This working paper was prepared in connection with the conduct of the Design Thinking Olympics, a nationwide initiative of the Institute for Labor Studies (ILS) as part of the celebration of its 30th founding anniversary in 2017. The ILS is the policy research arm of the Department of Labor and Employment (DOLE) with a mandate to assist DOLE in its research and labor policy analysis needs, as well as to seek novel and innovative ways in DOLE policymaking and policy implementation, among others. Believing in their potential to effect meaningful change on the ground given their proximity to DOLE’s stakeholders, the ILS has partnered with select DOLE Regional Offices in introducing the process of design thinking into day-to-day operations of DOLE’s frontline offices, including program implementation.
The ILS is well aware that for the past years, a number of governments have taken interest in using the design thinking process to promote an accountable government, to stimulate creativity and imagination in public service, and to create innovative new solutions to persistent social problems (Carstensen and Bason, 2012; Bason, 2013). Governments have also used design thinking to engage their citizens from various walks of life and to ensure that their needs are accounted for in many important policy decisions that affect their lives. By launching the Design Thinking Olympics, DOLE aims to be at the forefront of designing government-led innovative solutions rooted in people’s needs.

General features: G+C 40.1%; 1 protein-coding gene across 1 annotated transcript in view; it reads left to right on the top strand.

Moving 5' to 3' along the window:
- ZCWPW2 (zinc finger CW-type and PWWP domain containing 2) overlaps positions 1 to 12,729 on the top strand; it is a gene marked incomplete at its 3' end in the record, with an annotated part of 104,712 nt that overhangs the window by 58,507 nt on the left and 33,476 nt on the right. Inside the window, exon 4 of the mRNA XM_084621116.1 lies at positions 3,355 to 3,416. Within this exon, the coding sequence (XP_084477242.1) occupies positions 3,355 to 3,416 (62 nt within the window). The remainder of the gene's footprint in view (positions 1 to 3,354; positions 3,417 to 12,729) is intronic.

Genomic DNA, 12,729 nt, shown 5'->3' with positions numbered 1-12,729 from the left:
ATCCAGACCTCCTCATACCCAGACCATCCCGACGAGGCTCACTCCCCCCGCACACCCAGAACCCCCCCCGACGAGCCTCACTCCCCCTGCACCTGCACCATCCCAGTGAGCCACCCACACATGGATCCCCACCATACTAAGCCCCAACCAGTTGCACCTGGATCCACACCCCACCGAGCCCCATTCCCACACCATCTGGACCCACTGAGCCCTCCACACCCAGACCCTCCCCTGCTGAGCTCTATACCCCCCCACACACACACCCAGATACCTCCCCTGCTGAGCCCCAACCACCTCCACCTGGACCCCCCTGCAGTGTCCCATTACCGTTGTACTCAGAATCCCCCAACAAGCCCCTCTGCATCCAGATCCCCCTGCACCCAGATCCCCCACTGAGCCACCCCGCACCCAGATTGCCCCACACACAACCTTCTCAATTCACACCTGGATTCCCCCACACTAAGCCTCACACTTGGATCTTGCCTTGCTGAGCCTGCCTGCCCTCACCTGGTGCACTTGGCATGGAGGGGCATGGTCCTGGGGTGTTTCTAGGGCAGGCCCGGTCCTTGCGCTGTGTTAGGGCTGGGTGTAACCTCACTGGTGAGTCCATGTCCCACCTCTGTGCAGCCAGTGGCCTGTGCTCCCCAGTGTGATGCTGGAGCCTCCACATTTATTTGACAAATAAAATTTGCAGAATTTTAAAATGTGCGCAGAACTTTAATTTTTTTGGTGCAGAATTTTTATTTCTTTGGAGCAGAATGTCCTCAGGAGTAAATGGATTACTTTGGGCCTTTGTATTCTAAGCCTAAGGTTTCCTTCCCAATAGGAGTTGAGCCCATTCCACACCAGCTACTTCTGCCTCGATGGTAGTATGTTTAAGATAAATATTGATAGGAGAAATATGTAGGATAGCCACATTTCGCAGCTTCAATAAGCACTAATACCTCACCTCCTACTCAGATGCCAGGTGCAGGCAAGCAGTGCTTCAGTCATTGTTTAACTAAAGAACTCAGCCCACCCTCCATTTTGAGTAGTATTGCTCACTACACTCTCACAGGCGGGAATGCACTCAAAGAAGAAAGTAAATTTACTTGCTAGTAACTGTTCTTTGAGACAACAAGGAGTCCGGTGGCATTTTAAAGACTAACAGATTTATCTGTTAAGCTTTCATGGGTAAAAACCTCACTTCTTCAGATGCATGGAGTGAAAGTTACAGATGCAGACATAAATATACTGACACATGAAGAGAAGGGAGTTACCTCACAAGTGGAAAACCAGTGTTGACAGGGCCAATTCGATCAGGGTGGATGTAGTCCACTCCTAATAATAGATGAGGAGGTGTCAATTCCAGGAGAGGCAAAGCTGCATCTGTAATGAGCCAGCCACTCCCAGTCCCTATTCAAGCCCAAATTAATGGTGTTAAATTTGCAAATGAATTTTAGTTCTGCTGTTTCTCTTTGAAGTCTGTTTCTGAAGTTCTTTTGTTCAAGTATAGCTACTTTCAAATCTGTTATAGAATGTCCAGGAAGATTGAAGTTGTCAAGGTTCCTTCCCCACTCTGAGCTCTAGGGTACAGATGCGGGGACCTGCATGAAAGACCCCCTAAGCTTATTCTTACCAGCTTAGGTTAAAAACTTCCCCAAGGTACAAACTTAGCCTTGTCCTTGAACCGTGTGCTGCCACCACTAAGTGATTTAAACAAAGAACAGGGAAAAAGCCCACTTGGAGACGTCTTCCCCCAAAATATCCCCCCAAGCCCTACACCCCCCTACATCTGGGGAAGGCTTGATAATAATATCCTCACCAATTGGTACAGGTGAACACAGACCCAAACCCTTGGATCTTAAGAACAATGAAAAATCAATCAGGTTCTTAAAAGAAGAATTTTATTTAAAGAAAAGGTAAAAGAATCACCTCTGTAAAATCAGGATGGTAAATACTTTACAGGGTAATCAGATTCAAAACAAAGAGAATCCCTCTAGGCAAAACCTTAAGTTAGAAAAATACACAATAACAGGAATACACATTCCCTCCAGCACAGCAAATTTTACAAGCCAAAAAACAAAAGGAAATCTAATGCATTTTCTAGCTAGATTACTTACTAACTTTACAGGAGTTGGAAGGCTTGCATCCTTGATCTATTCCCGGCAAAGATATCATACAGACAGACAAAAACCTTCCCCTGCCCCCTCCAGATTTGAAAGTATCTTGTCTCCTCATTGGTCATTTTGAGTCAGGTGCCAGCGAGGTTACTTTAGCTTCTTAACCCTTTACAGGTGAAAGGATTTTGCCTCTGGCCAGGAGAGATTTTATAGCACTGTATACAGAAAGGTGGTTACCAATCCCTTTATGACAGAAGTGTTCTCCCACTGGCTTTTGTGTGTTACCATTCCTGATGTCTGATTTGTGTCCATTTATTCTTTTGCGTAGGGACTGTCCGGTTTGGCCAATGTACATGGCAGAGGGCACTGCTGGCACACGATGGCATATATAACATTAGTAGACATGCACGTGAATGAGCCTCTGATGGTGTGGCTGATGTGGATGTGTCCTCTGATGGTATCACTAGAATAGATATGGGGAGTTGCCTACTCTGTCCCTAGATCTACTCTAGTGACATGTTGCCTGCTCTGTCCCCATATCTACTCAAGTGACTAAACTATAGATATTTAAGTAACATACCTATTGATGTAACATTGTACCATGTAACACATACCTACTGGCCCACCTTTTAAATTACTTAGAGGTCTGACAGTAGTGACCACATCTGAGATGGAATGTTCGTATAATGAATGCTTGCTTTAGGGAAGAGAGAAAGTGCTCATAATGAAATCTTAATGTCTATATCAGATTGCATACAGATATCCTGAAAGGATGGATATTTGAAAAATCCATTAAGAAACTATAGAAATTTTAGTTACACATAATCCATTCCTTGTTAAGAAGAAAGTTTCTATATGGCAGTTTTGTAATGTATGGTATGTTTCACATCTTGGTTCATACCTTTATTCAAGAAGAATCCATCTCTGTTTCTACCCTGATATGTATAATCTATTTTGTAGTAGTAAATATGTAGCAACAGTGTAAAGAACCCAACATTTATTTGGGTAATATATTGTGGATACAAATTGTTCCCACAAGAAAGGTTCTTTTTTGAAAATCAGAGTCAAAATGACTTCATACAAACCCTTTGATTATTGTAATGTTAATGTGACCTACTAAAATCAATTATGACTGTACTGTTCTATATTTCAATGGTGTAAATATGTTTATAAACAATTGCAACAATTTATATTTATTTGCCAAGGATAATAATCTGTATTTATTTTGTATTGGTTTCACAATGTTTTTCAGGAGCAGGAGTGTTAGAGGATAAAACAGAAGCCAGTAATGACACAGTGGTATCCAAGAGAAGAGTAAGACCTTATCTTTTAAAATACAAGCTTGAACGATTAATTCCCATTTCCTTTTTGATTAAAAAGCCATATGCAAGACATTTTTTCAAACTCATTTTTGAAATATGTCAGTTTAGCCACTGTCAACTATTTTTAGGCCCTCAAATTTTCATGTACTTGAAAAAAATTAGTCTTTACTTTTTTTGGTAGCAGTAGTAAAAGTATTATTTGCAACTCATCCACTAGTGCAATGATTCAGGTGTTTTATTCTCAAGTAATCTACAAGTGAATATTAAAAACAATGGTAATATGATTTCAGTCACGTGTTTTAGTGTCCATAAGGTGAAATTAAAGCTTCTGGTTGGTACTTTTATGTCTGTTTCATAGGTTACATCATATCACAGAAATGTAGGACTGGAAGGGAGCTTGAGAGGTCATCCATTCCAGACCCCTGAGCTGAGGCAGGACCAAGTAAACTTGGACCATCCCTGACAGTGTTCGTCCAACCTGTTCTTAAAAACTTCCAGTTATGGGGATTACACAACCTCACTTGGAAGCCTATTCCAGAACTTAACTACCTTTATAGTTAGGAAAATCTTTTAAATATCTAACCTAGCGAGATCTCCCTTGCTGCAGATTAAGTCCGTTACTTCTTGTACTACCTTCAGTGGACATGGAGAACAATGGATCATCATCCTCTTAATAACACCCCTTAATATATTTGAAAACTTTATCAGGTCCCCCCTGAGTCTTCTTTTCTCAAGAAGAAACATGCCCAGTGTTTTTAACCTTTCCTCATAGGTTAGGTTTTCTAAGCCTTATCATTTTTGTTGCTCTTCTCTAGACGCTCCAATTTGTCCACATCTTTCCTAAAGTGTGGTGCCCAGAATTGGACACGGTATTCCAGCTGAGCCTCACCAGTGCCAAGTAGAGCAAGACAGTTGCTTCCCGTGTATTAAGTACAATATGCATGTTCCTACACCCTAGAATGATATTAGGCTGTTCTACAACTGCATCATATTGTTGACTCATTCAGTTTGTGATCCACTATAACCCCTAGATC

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Title: Programang Paggawa, Pa’no Ka Ginawa?: Introducing Design Thinking to the Regional Operations of the Department of Labor and Employment
Researcher: Bernard Paul M. Mangulabnan